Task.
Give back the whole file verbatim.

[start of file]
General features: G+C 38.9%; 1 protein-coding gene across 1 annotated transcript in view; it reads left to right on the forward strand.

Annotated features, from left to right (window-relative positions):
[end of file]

General features: G+C 38.9%; 1 protein-coding gene across 1 annotated transcript in view; it reads left to right on the forward strand.

Annotated features, from left to right (window-relative positions):